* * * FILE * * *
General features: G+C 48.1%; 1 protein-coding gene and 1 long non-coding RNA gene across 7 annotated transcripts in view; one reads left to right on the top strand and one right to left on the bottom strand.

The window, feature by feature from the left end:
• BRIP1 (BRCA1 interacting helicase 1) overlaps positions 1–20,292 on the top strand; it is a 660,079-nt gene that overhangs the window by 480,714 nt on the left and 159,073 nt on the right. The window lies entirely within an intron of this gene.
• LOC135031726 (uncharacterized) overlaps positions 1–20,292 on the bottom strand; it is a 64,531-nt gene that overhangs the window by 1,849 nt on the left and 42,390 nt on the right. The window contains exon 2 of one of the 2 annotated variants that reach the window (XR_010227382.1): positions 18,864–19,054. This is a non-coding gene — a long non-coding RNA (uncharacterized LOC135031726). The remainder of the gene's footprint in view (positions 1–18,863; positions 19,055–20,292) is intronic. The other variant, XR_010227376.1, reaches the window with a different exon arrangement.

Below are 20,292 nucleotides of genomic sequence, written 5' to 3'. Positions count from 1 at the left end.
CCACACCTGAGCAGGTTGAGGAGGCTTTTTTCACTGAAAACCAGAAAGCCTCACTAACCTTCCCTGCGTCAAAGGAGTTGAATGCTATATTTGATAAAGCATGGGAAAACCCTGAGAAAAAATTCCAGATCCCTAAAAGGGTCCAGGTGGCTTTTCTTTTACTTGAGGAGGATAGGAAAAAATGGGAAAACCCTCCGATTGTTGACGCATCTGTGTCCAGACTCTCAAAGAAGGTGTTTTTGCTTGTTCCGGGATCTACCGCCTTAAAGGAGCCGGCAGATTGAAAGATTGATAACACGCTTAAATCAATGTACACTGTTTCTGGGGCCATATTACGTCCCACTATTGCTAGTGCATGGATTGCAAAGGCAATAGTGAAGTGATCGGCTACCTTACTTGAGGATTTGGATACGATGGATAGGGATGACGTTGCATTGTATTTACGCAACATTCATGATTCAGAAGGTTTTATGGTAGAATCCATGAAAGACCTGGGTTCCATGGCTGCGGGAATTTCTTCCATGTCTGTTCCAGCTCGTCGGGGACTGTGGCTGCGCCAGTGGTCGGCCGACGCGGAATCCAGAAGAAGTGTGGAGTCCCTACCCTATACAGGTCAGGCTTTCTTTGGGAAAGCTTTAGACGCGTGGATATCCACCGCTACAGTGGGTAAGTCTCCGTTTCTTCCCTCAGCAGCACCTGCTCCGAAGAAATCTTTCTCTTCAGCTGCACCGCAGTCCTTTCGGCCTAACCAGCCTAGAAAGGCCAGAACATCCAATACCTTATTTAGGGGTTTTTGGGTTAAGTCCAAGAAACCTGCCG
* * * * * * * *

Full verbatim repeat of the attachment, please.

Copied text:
General features: G+C 48.1%; 1 protein-coding gene and 1 long non-coding RNA gene across 7 annotated transcripts in view; one reads left to right on the top strand and one right to left on the bottom strand.

The window, feature by feature from the left end:
• BRIP1 (BRCA1 interacting helicase 1) overlaps positions 1–20,292 on the top strand; it is a 660,079-nt gene that overhangs the window by 480,714 nt on the left and 159,073 nt on the right. The window lies entirely within an intron of this gene.
• LOC135031726 (uncharacterized) overlaps positions 1–20,292 on the bottom strand; it is a 64,531-nt gene that overhangs the window by 1,849 nt on the left and 42,390 nt on the right. The window contains exon 2 of one of the 2 annotated variants that reach the window (XR_010227382.1): positions 18,864–19,054. This is a non-coding gene — a long non-coding RNA (uncharacterized LOC135031726). The remainder of the gene's footprint in view (positions 1–18,863; positions 19,055–20,292) is intronic. The other variant, XR_010227376.1, reaches the window with a different exon arrangement.

Below are 20,292 nucleotides of genomic sequence, written 5' to 3'. Positions count from 1 at the left end.
CCACACCTGAGCAGGTTGAGGAGGCTTTTTTCACTGAAAACCAGAAAGCCTCACTAACCTTCCCTGCGTCAAAGGAGTTGAATGCTATATTTGATAAAGCATGGGAAAACCCTGAGAAAAAATTCCAGATCCCTAAAAGGGTCCAGGTGGCTTTTCTTTTACTTGAGGAGGATAGGAAAAAATGGGAAAACCCTCCGATTGTTGACGCATCTGTGTCCAGACTCTCAAAGAAGGTGTTTTTGCTTGTTCCGGGATCTACCGCCTTAAAGGAGCCGGCAGATTGAAAGATTGATAACACGCTTAAATCAATGTACACTGTTTCTGGGGCCATATTACGTCCCACTATTGCTAGTGCATGGATTGCAAAGGCAATAGTGAAGTGATCGGCTACCTTACTTGAGGATTTGGATACGATGGATAGGGATGACGTTGCATTGTATTTACGCAACATTCATGATTCAGAAGGTTTTATGGTAGAATCCATGAAAGACCTGGGTTCCATGGCTGCGGGAATTTCTTCCATGTCTGTTCCAGCTCGTCGGGGACTGTGGCTGCGCCAGTGGTCGGCCGACGCGGAATCCAGAAGAAGTGTGGAGTCCCTACCCTATACAGGTCAGGCTTTCTTTGGGAAAGCTTTAGACGCGTGGATATCCACCGCTACAGTGGGTAAGTCTCCGTTTCTTCCCTCAGCAGCACCTGCTCCGAAGAAATCTTTCTCTTCAGCTGCACCGCAGTCCTTTCGGCCTAACCAGCCTAGAAAGGCCAGAACATCCAATACCTTATTTAGGGGTTTTTGGGTTAAGTCCAAGAAACCTGCCG